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How Do You Create a Reusable Easily Maintainable Web Template From Scratch?

Discussion in 'Scripts and Coding' started by accelerator, Apr 3, 2016.

  1. accelerator United Kingdom

    accelerator Well-Known Member

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    Hi Guys

    This is a coding question to go along with my other post. I just want comments on the type of coding techniques to use. You need to create a reusable, easily maintainable web template from scratch. So, what techniques do you employ? It's a general question, looking forward to the answers.

    Thanks
     
  2. Domain Forum

    Acorn Domains Elite Member

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  3. spiderspider

    spiderspider Active Member

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    Freelancer, People Per Hour, Elance, Odesk etc etc
     
  4. Skinner

    Skinner Well-Known Member

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    I would probably agree with SS above, perhaps would be easier to have a few people do the "grunt" work, then you stylise it. Perhaps @gregfindley for a design, some of his stuff is nice and clean, and then the code done by ^^ and then you can tinker and learn their system and extend it.

    Otherwise the learning curve, from includes to full template will be akin to a brick wall with a 2 degree lean.

    The option to still use includes still exists, if you make your "template" and then just use module includes to fill in the blanks. Put as much static / layout in header and footer, then use includes for unique blocks, to keep your index.php and other pages clean.

    You could further this, by putting a switch in, called by index.php?about then use mod_rewrite to rewrite index.php?about to about.php, so it were all contained in a simple single file.

    Not truly a template system, but an easy step. Anything else, and your asking for a world of pain and just need to dig deep.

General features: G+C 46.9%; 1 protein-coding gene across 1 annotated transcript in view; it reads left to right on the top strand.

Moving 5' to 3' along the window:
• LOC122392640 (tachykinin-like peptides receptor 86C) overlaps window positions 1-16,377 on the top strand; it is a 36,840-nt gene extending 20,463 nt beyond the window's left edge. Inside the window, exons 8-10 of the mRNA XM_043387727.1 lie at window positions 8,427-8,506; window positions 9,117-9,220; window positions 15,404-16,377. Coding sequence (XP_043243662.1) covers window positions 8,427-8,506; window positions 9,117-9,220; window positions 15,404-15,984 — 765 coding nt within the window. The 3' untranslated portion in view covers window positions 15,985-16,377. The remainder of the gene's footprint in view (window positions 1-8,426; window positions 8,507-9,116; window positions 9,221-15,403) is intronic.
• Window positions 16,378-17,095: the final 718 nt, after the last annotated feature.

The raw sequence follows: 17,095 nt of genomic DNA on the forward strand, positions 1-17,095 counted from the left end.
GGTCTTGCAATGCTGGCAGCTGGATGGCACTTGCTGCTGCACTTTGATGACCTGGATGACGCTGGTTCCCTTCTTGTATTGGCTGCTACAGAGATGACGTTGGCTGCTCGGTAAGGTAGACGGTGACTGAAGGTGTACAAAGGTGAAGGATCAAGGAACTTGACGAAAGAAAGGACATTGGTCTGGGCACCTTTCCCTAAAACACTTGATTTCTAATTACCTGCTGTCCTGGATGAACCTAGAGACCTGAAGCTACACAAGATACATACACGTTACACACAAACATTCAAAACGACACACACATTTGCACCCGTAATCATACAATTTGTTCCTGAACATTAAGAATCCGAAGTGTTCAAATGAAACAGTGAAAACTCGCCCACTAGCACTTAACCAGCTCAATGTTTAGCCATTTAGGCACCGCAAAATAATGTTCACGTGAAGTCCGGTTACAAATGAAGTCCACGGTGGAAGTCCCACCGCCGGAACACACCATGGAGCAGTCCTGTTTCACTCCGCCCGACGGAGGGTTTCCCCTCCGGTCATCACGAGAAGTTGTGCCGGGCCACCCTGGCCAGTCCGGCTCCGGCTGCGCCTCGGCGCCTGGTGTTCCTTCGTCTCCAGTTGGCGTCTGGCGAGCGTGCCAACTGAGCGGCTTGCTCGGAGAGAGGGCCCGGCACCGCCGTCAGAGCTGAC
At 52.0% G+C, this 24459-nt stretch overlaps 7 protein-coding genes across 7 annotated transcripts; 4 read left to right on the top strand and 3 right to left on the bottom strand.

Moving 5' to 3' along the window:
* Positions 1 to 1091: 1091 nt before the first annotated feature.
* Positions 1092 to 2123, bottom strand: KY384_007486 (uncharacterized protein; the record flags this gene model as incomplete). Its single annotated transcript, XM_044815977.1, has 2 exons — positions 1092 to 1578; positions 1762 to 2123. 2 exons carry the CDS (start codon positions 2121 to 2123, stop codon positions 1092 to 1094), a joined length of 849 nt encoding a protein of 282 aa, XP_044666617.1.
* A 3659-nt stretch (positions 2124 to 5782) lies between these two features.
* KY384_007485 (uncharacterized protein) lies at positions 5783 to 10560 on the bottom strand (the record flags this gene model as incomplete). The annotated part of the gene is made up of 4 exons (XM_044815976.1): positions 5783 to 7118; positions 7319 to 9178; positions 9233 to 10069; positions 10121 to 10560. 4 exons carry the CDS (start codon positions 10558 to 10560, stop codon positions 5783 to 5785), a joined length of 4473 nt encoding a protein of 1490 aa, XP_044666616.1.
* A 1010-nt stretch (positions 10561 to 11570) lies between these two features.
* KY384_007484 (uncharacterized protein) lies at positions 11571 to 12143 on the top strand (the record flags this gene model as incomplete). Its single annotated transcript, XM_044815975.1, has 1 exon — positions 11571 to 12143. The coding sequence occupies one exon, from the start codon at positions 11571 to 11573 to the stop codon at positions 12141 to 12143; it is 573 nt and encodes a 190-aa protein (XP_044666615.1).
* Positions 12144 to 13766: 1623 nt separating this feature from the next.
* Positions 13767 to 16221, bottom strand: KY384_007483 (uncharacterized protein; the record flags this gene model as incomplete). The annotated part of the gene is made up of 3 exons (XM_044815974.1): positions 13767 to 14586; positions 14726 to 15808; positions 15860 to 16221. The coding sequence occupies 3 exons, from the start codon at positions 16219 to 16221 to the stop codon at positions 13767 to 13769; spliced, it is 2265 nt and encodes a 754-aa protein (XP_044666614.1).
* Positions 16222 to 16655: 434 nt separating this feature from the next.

header.inc.php
    PHP:
    <html><head><title><?=$title;?></title></head><body>
    index.php
    PHP:
    <? 
    //pull from database 
    $title $page['title']; // you could put $page['title'] direct into the header.inc.php.
    //$page is also the array returned from the above database call.

    include('./header.inc.php');
    page layout
    include('./footer.inc.php');
    ?>
    footer.inc.php
    PHP:
    <div><?=$boiler;?></body></html>
    The above were typed on the fly so maybe some typos :)


    p.s. Maybe ask RobM if you can buy one of his old systems, maybe not wanting to sell his current work but maybe he has an old site/domain he'll sell you :)
     
  5. stellar73 United Kingdom

    stellar73 Active Member

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    I use Desktop Server (WordPress local development which you install on your PC). Have the premium version which I believe cost me around £80 for the year though I've since realised I could probably accomplish most of what I need to with the free version as there are workarounds - there is an excellent course on how to use it on Udemy (search for "desktopserver" all one word).....you can teach yourself how to use it in a couple of hours.....Essentially I use it to create blueprints which I can deploy to a live server in a matter of minutes - A "blueprint" would be a theme I've already set up with all the plugins I need already activated, any code snippets added, dummy content added, css tweaked, permalinks and admin / editor user accounts set up correctly etc....
     
  6. monaghan United Kingdom

    monaghan Moderator Staff Member